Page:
As a wrestling fan, our imaginations can be a great thing. Fictional battles like Sting vs. The Undertaker or Kurt Angle vs Bret Hart are the stuff wrestling dreams are made of. Occasionally, we’re fortunate enough not to have to just imagine these encounters. And the result is better than we could have imagined. The Rock vs. Hollywood Hogan at Wrestlemania 18 immediately comes to mind.
Sadly, that’s not always the case. Sometimes those matches just completely fail to deliver. Those are the instances where the match in our mind is always better than the actual result. They’re not necessarily main events, but matches that completely fail to match fans’ lofty expectations. Here’s five of the worst dream matches of all-time.
Sting vs. Triple H (Wrestlemania 31 – March 29, 2015)
This match makes the list solely for the end result. WCW had long since been out of business. Fans stopped caring about it to the point no one even booed the name when it was mentioned on WWE programming. Sting was the last big holdout who hadn’t stepped foot into a WWE ring. His first match would be at Wrestlemania against The Game.
Triple H earned a well-deserved bad rep for his 2003 title reign where he constantly stroked his ego by beating former WCW champions like Kevin Nash, Scott Steiner and Booker T. You’d think a decade later that would be out of his system, but for some reason he needed one final stroke and just had to beat Sting at Wrestlemania. The match itself was a fun, Monday Night Wars style encounter complete with run-ins with DX and the n.W.o., but that ending was a real bummer.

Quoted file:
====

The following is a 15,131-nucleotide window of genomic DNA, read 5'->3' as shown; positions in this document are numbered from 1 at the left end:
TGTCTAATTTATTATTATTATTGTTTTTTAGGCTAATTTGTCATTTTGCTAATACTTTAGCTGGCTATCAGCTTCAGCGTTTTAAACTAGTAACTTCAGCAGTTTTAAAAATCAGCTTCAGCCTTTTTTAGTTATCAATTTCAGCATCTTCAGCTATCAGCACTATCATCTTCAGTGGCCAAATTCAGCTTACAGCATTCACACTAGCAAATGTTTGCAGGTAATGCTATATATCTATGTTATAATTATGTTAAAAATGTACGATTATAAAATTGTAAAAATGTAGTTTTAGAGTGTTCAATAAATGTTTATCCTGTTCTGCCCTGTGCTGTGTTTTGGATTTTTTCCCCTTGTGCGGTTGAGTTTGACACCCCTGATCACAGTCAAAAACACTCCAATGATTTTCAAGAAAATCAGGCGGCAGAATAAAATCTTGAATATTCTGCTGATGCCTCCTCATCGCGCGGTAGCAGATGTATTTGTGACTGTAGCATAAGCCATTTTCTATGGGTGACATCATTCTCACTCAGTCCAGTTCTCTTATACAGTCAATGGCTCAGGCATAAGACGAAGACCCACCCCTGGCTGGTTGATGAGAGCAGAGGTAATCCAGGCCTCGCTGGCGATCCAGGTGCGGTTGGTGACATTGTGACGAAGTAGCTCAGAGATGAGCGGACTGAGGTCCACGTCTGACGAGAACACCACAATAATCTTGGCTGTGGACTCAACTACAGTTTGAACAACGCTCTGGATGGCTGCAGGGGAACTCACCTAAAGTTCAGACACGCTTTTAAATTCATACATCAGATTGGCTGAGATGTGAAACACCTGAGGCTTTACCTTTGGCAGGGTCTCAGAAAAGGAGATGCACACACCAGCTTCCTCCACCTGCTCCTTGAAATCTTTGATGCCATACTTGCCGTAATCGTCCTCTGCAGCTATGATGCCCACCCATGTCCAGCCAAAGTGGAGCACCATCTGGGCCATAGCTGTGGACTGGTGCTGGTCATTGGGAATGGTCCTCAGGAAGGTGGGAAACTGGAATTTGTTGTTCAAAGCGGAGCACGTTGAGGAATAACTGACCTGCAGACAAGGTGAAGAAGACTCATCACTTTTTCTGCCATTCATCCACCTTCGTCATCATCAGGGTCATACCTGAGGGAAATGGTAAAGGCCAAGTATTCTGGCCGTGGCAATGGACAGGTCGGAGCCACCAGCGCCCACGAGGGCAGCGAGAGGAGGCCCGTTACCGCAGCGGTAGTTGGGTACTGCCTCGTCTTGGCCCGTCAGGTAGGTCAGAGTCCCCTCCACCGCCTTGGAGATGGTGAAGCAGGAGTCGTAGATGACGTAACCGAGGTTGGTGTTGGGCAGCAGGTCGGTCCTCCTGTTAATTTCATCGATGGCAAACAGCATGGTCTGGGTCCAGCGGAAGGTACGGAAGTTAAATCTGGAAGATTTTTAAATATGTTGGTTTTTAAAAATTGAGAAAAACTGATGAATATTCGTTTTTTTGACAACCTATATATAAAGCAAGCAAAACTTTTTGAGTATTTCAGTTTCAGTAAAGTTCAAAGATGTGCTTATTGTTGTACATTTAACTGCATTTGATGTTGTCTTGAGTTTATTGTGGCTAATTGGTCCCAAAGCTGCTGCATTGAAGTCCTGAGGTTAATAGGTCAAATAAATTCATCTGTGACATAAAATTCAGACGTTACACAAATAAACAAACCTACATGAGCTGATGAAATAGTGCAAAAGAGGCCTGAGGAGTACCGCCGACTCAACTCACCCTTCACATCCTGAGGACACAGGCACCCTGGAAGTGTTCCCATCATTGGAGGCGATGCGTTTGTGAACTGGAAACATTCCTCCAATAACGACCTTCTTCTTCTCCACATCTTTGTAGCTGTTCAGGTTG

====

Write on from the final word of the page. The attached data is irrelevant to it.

Demolition vs LOD (Jan. 21, 1991)
If Vince McMahon can’t get something he has no problem creating his own version. Demolition might have been his best ‘rip-off’ act. Ax and Smash were a pretty blatant WWF spin on the Road Warriors, who were still dominating the competition in the NWA in the late 80s. When Hawk and Animal arrived in the WWE, fans salivated at the prospect of this epic encounter between two of the 80s most dominant tag teams.
Due to Ax’s declining health, Crush was added to Demolition. While that was an improvement wrestling wise, this was a diminished version of what should have been a major Wrestlemania 7 featured match.
Ax and Smash did battle the Legion of Doom, but only in six-man matches with Crush and the Ultimate Warrior and a fun clash at Survivor Series 1990. Fans were denied the real LOD vs Demolition match up.
Shawn Michaels vs. Mr. Perfect
(Summerslam 1993 – Aug. 30, 1993)
Summerslam 93 found the WWF at a crossroads. They’d finally cut the cord from Hulk Hogan and were desperate to appoint his successor. But even if Lex Luger was to become the next million dollar draw and WWF poster boy, no one expected much from his WWF title match against Yokozuna. Most of the Summerslam card wasn’t especially inspiring beyond one match: The Heartbreak Kid vs Mr. Perfect.
Even before the days of touting a match a dream match, Perfect vs HBK was considered a Match of the Year lock. But expectations failed to meet the reality of HBK in the midst of dealing with issues that would get him suspended shortly after and Perfect’s up and down health. Michaels got re-energized post-suspension en route to stealing the show at Wrestlemania 10 and Perfect was back in a non-active role.